3. l wish team natural folks weren’t so critical. Africans in the past wore natural hair in a different way (rubber, braids) hardly ever fluffy afros so it’s true that natural hair makes you obsess about products. like jen said its like unfamiliar territory for a lot of people. I’m trying to grow out my natural hair but im not yet full blown team natural and I already had to research. I’m only doing it to let my hair rest from chemical so it means natural products for a change. I may still use a relaxer down the line and yes I’ve worried about if my own natural hair would suit me! There are lots of issues also surrounding hair…lots!

  4. I jst finished d book Americanah and I totally get ur write up! To me in d end it is a matter of choice and comfort, if u comfortable natural and u can maintain it do (let’s be real keepn natural hair is hard work) but if u nt comfortable with natural hair or find it hard to maintain or u jst simply don’t like it fine its ur life to live! Jst be happy but remember to look good!

  5. I am so #teamweaves but I really love how natural hair looks. I don’t think I’m bold enough to rock the look tho. Hair is a part of ur identity. There is this confidence you get when your hair looks good and you know it *biggrin*

  6. I remember having this convo with you .
    Am #teamnatural all the way!!! rocking your hair afro is not just a look but a partial statement of who you are. Hair is defo part of your identity. Completely agree that #teamnatural individuals do preach about hair because they wish to share the knowledge and the passion… Lots of love y’all!!! And yes maintaining natural hair is very demanding not too mention time consuming but well worth it when you see the result.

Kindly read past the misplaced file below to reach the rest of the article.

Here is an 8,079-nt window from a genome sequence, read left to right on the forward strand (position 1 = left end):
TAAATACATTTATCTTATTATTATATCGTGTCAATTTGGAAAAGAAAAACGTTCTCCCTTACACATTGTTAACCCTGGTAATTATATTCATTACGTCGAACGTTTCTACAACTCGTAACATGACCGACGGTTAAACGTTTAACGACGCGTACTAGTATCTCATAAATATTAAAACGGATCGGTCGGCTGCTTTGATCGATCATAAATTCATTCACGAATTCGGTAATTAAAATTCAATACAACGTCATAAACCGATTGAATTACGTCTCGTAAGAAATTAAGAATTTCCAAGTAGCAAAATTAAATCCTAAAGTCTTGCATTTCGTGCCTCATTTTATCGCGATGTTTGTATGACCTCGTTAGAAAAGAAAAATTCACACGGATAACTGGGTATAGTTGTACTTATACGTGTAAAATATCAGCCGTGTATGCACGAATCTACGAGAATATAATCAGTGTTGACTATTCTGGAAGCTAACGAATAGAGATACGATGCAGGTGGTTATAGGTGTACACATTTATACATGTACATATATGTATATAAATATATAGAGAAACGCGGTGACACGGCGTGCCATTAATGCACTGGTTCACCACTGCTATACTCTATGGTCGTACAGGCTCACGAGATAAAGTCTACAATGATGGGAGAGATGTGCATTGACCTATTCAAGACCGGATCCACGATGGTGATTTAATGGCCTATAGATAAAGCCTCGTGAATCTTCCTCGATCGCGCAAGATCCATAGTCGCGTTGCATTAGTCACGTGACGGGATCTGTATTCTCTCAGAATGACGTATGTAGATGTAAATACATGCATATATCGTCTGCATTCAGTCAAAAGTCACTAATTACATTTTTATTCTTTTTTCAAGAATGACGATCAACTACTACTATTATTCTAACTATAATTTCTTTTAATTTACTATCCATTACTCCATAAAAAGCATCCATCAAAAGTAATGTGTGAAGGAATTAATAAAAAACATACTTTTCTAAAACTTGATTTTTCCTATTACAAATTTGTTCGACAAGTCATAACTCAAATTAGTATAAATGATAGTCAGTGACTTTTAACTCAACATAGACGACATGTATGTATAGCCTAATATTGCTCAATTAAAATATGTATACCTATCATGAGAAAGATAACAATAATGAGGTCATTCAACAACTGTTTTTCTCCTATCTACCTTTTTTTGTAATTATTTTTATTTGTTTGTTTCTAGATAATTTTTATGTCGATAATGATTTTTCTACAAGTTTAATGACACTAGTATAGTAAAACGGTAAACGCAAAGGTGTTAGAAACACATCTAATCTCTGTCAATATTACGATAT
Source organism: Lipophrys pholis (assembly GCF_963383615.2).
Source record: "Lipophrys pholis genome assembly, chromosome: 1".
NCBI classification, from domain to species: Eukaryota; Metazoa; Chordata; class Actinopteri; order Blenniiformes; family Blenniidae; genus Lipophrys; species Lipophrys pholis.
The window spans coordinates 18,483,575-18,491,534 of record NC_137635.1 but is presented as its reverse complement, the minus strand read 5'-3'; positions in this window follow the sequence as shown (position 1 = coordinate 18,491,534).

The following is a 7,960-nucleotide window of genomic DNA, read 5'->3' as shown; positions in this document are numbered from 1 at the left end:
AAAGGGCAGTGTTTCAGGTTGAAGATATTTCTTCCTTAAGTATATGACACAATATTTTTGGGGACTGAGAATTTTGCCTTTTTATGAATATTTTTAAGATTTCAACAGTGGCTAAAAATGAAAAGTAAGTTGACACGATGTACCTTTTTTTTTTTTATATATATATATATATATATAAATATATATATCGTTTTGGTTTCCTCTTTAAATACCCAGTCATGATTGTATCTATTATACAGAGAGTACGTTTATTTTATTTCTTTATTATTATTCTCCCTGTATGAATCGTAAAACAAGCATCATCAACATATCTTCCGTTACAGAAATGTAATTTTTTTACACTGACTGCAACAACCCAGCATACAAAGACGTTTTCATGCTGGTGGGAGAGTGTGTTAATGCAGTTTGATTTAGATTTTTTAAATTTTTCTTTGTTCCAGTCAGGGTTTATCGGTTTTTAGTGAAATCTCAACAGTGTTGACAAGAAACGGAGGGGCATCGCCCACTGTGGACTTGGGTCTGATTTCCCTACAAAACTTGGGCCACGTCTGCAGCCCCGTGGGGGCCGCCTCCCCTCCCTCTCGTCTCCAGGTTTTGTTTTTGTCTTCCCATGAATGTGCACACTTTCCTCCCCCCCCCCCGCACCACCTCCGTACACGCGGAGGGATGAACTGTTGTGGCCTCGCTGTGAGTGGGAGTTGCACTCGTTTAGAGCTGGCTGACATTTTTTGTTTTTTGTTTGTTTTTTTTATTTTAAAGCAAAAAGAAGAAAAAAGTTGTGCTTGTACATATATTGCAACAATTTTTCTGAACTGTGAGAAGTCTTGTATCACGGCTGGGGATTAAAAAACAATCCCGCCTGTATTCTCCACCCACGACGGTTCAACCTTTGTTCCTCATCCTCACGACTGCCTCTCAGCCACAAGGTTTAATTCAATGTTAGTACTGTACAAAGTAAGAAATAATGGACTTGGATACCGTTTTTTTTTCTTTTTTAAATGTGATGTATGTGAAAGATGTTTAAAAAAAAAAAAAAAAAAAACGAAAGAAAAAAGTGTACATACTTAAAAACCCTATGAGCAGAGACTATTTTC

But @ the end it’s all about personal preference. Education on afro hair is what we need to encourage us and embrace fully our identity.

    Superbe piece, love it.

  7. Disclaimer: I know this is generally designed to be from the perspective of an African, BUT please hear me out…

    As a white girl from the US, I find this post to be very interesting. I’d identify myself as #teamnatural because I choose to get my hair cut about once/twice a year and don’t ever color treat my hair because I think the sun does a fine job of highlighting naturally. I’ve permed my hair a few times to add volume/curls over the past 10 years, but I don’t obsess over such decisions. Such decisions are mainly revolved around the fact that I’m just lazy and cheap.

    That being said, I learned the importance of hair from women in Africa. When I studied abroad in Accra, Ghana, I was not used to the consistently hot/humid weather, therefore I would always just throw my hair up into a sloppy hair-do assuming it would get ruined the instant I stepped out my hostel. I never gained attention, positive or negative, and just went about my way representing #teamnatural. Halfway through my semester, I got my hair braided and joined #teamweave. It was beautiful, I must say. So beautiful, I had it done again before I went home to show it off in the US. I do not like attention, but I couldn’t tell you how much easier it was for me to make friends in Ghana. Ghanaian girls and guys started talking to me and wanting to hang out – It was a bizarre change of pace for me. I was accepted.

    I define “identity” as “who you are.” That being said, I wouldn’t say my hair defines who I am. I actually felt that my hair allowed other to falsely determine who I was. During my mid-semester transition from #teamnatural to #teamweave, *I* never changed who I was; my hair was an accessory. An accessory that allowed others to identify *with* me. Therefore, I don’t feel that the definition lies with the one who chooses their hair style, but more-so a judgement of someone defining your identity for you. What my unintended social experiment helped me understand was that #teamweave developed an open forum of acceptance from what appeared to be “important” to Ghanaian society: hair.

    Please take this as a lesson to never pre-judge someone by thinking you know who they are by how they choose to represent themselves through their hair. Let’s just say – I was cool all along

    I hope this makes sense and isn’t just a ramble of nothingness to all! #obruniperspective

    • Thanks for your take on this Shelly. You are right, eventually we are not our hair… We choose to express ourselves sometimes via different hairdos. But that doesn’t define us in anyway, and shouldn’t.